Bequia and beyond

12:37.725 N 61:21.522 W
We end up spending 6 nights in Bequia! Our dive wasn't brilliant adrift dive with ten people, we ended up doing 2 dive sites as the current was so strong, not one of our better ones. . .
we have more success at Bequia canvas, a delightful German lady makes a great canopy for the fore peak, a sun screen for the windscreen and mends all our way wood stitching.
The hire car was another story. . . we picked it up on a one way street and as the steering wheel was on the left hand side assumed you drive on the right in Bequia. . .wrong! there were several other features of the 60 dollar hire car which you wouldn't put in the brochure but it did get us around the island surprisingly. . .
One of Bequias three roads took us to the turtle sanctuary which aims to protect and increase the hawksbill turtle population. The Whaling museum had seen better days so we soldiered on to Moonhole passing several ' private, construction out of bounds ' notices on the way.. . . Moonhole is a special hotel made of rock, with no electricity or glass or anything really, for a special type of person. . .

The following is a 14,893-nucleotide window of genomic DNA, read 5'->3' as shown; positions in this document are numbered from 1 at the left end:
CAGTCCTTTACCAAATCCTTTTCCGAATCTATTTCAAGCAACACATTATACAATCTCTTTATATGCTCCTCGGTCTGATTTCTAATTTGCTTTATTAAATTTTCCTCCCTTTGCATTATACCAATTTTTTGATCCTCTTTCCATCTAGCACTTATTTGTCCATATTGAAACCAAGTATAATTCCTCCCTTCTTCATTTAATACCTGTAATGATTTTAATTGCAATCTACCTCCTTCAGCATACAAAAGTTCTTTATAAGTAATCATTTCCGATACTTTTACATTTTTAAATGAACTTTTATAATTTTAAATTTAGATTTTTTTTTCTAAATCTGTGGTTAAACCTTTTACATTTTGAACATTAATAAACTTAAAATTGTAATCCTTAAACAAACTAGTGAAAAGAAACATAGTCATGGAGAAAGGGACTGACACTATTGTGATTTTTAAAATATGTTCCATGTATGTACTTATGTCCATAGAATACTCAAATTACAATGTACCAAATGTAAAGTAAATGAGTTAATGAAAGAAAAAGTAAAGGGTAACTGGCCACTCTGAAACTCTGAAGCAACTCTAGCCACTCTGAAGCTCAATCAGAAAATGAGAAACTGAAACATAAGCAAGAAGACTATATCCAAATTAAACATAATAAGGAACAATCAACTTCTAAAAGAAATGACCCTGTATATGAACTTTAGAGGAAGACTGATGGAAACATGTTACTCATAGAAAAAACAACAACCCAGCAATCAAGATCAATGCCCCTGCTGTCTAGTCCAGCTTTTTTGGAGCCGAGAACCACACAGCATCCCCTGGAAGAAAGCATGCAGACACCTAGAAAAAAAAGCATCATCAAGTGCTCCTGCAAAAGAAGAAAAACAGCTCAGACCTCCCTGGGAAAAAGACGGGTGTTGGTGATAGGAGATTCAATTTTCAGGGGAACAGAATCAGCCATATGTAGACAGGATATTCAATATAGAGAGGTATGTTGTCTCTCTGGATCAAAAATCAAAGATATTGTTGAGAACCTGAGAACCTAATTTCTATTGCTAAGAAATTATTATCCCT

Thursday night is buffet and jump up night at Frangapinis our first night out for ages and a jolly good time was had by all! we bumped into Roger and Ilene, who we had bumped into twice before and they invited us for breakfast the next morning. . . another first for us. . .
We intend to set off to Tobago Cay's today, but after such a splendid breakfast of the best mango pancakes we have ever tasted, we only have time left to provision, fill up with water and scrub the propeller. . .

Tobago Cay's. . at last !
Sunday morning we head off, 20nms to the Cays, .The sun is shining and the wind is light, for the first sail since we arrived in the Caribbean, we fly the cruising chute and have a colourful 7kt romp most of the way.
The Tobago Cay's are known as the jewel in the Caribbean crown , a fabulous horseshoe reef within a national marine park surrounded by tiny islands. The water here is a very clear pale blue, gorgeous. We pick up a mooring buoy just on the edge of a sand bar in 3 meters of water, with nothing to block our view of the Atlantic ocean . . . apart from the odd turtle of course!

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